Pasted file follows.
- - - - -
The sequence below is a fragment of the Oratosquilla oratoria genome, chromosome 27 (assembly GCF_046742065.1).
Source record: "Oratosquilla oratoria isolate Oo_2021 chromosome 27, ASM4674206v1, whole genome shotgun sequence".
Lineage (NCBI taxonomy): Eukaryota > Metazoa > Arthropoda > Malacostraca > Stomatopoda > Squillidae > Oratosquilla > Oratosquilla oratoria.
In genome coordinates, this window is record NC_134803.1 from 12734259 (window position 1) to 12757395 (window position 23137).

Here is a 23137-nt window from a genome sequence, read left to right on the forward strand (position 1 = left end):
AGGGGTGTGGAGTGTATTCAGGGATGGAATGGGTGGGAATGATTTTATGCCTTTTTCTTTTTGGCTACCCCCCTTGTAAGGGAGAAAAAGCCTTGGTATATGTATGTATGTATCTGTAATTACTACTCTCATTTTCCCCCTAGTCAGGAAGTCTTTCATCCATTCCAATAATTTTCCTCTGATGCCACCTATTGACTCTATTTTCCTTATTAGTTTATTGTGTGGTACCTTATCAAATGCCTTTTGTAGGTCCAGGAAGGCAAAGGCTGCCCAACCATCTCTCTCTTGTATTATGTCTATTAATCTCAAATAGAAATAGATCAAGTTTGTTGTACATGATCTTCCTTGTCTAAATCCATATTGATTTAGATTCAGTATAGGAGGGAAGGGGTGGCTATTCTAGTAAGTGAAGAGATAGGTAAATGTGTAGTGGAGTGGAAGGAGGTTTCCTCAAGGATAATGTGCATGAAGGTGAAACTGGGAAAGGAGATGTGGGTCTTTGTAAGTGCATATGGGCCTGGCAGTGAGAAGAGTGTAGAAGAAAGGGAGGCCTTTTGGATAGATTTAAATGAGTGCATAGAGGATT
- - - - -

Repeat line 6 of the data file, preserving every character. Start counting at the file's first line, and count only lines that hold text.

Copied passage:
AGGGGTGTGGAGTGTATTCAGGGATGGAATGGGTGGGAATGATTTTATGCCTTTTTCTTTTTGGCTACCCCCCTTGTAAGGGAGAAAAAGCCTTGGTATATGTATGTATGTATCTGTAATTACTACTCTCATTTTCCCCCTAGTCAGGAAGTCTTTCATCCATTCCAATAATTTTCCTCTGATGCCACCTATTGACTCTATTTTCCTTATTAGTTTATTGTGTGGTACCTTATCAAATGCCTTTTGTAGGTCCAGGAAGGCAAAGGCTGCCCAACCATCTCTCTCTTGTATTATGTCTATTAATCTCAAATAGAAATAGATCAAGTTTGTTGTACATGATCTTCCTTGTCTAAATCCATATTGATTTAGATTCAGTATAGGAGGGAAGGGGTGGCTATTCTAGTAAGTGAAGAGATAGGTAAATGTGTAGTGGAGTGGAAGGAGGTTTCCTCAAGGATAATGTGCATGAAGGTGAAACTGGGAAAGGAGATGTGGGTCTTTGTAAGTGCATATGGGCCTGGCAGTGAGAAGAGTGTAGAAGAAAGGGAGGCCTTTTGGATAGATTTAAATGAGTGCATAGAGGATT